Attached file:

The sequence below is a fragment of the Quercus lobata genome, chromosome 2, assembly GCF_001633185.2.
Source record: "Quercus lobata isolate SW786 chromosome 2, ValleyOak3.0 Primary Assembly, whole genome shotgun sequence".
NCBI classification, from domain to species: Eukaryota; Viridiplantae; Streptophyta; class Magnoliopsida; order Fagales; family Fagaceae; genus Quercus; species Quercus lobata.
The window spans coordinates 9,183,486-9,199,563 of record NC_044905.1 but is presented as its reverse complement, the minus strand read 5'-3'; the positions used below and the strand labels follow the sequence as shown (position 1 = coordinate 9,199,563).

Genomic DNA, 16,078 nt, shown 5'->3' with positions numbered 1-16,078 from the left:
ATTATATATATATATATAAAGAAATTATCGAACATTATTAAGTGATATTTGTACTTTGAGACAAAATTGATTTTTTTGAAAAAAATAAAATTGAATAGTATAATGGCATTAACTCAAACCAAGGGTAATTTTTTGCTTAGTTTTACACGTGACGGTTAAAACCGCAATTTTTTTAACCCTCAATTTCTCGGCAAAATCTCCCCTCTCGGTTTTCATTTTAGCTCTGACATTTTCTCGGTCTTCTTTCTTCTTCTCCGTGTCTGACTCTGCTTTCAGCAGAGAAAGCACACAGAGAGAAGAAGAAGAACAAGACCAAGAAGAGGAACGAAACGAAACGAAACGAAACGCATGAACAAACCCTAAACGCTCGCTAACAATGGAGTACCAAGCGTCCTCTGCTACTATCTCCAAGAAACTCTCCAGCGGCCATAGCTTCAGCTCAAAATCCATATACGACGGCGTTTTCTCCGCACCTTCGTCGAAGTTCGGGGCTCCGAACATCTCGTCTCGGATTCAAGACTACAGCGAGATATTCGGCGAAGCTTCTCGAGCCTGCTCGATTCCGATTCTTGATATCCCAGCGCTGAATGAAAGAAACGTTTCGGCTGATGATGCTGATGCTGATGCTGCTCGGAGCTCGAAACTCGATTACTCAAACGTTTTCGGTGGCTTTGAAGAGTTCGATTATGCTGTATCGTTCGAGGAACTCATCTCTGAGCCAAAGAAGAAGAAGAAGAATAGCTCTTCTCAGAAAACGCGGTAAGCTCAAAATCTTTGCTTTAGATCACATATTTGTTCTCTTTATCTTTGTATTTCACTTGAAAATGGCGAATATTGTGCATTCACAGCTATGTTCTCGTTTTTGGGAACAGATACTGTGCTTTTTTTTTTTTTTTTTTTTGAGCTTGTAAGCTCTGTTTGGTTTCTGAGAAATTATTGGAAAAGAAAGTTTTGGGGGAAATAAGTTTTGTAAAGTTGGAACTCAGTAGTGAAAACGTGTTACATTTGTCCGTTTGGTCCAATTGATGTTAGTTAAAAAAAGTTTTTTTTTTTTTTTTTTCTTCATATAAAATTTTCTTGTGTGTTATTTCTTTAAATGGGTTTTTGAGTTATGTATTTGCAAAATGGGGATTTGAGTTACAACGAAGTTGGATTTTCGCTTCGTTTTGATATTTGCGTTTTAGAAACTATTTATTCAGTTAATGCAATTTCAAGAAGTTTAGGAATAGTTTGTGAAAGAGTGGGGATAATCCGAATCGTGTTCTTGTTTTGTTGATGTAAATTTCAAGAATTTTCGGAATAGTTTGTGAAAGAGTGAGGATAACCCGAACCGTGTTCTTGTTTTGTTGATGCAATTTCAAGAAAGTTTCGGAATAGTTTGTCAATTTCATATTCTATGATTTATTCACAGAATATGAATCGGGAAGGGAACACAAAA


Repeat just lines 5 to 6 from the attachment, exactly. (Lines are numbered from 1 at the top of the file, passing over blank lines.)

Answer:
Genomic DNA, 16,078 nt, shown 5'->3' with positions numbered 1-16,078 from the left:
ATTATATATATATATATAAAGAAATTATCGAACATTATTAAGTGATATTTGTACTTTGAGACAAAATTGATTTTTTTGAAAAAAATAAAATTGAATAGTATAATGGCATTAACTCAAACCAAGGGTAATTTTTTGCTTAGTTTTACACGTGACGGTTAAAACCGCAATTTTTTTAACCCTCAATTTCTCGGCAAAATCTCCCCTCTCGGTTTTCATTTTAGCTCTGACATTTTCTCGGTCTTCTTTCTTCTTCTCCGTGTCTGACTCTGCTTTCAGCAGAGAAAGCACACAGAGAGAAGAAGAAGAACAAGACCAAGAAGAGGAACGAAACGAAACGAAACGAAACGCATGAACAAACCCTAAACGCTCGCTAACAATGGAGTACCAAGCGTCCTCTGCTACTATCTCCAAGAAACTCTCCAGCGGCCATAGCTTCAGCTCAAAATCCATATACGACGGCGTTTTCTCCGCACCTTCGTCGAAGTTCGGGGCTCCGAACATCTCGTCTCGGATTCAAGACTACAGCGAGATATTCGGCGAAGCTTCTCGAGCCTGCTCGATTCCGATTCTTGATATCCCAGCGCTGAATGAAAGAAACGTTTCGGCTGATGATGCTGATGCTGATGCTGCTCGGAGCTCGAAACTCGATTACTCAAACGTTTTCGGTGGCTTTGAAGAGTTCGATTATGCTGTATCGTTCGAGGAACTCATCTCTGAGCCAAAGAAGAAGAAGAAGAATAGCTCTTCTCAGAAAACGCGGTAAGCTCAAAATCTTTGCTTTAGATCACATATTTGTTCTCTTTATCTTTGTATTTCACTTGAAAATGGCGAATATTGTGCATTCACAGCTATGTTCTCGTTTTTGGGAACAGATACTGTGCTTTTTTTTTTTTTTTTTTTTGAGCTTGTAAGCTCTGTTTGGTTTCTGAGAAATTATTGGAAAAGAAAGTTTTGGGGGAAATAAGTTTTGTAAAGTTGGAACTCAGTAGTGAAAACGTGTTACATTTGTCCGTTTGGTCCAATTGATGTTAGTTAAAAAAAGTTTTTTTTTTTTTTTTTTCTTCATATAAAATTTTCTTGTGTGTTATTTCTTTAAATGGGTTTTTGAGTTATGTATTTGCAAAATGGGGATTTGAGTTACAACGAAGTTGGATTTTCGCTTCGTTTTGATATTTGCGTTTTAGAAACTATTTATTCAGTTAATGCAATTTCAAGAAGTTTAGGAATAGTTTGTGAAAGAGTGGGGATAATCCGAATCGTGTTCTTGTTTTGTTGATGTAAATTTCAAGAATTTTCGGAATAGTTTGTGAAAGAGTGAGGATAACCCGAACCGTGTTCTTGTTTTGTTGATGCAATTTCAAGAAAGTTTCGGAATAGTTTGTCAATTTCATATTCTATGATTTATTCACAGAATATGAATCGGGAAGGGAACACAAAA